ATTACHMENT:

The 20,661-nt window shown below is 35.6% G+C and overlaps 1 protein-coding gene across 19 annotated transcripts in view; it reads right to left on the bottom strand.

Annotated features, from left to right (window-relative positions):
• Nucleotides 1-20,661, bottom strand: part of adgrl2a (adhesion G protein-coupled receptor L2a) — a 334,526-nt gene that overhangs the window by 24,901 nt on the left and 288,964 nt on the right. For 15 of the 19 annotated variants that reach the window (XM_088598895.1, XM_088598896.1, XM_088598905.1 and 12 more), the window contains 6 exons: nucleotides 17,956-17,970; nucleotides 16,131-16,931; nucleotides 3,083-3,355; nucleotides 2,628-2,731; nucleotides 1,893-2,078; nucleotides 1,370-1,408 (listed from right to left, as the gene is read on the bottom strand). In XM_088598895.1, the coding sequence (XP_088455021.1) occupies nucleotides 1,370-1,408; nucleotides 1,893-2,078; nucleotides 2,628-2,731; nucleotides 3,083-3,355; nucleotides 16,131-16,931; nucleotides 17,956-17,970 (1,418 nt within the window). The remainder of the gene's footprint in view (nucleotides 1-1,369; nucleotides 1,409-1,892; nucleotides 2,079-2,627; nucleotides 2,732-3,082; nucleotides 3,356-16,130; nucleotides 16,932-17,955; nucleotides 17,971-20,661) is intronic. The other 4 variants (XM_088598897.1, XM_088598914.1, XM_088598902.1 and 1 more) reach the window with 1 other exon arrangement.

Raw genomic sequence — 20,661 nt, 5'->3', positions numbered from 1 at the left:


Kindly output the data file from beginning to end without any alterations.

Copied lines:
The 20,661-nt window shown below is 35.6% G+C and overlaps 1 protein-coding gene across 19 annotated transcripts in view; it reads right to left on the bottom strand.

Annotated features, from left to right (window-relative positions):
• Nucleotides 1-20,661, bottom strand: part of adgrl2a (adhesion G protein-coupled receptor L2a) — a 334,526-nt gene that overhangs the window by 24,901 nt on the left and 288,964 nt on the right. For 15 of the 19 annotated variants that reach the window (XM_088598895.1, XM_088598896.1, XM_088598905.1 and 12 more), the window contains 6 exons: nucleotides 17,956-17,970; nucleotides 16,131-16,931; nucleotides 3,083-3,355; nucleotides 2,628-2,731; nucleotides 1,893-2,078; nucleotides 1,370-1,408 (listed from right to left, as the gene is read on the bottom strand). In XM_088598895.1, the coding sequence (XP_088455021.1) occupies nucleotides 1,370-1,408; nucleotides 1,893-2,078; nucleotides 2,628-2,731; nucleotides 3,083-3,355; nucleotides 16,131-16,931; nucleotides 17,956-17,970 (1,418 nt within the window). The remainder of the gene's footprint in view (nucleotides 1-1,369; nucleotides 1,409-1,892; nucleotides 2,079-2,627; nucleotides 2,732-3,082; nucleotides 3,356-16,130; nucleotides 16,932-17,955; nucleotides 17,971-20,661) is intronic. The other 4 variants (XM_088598897.1, XM_088598914.1, XM_088598902.1 and 1 more) reach the window with 1 other exon arrangement.

Raw genomic sequence — 20,661 nt, 5'->3', positions numbered from 1 at the left: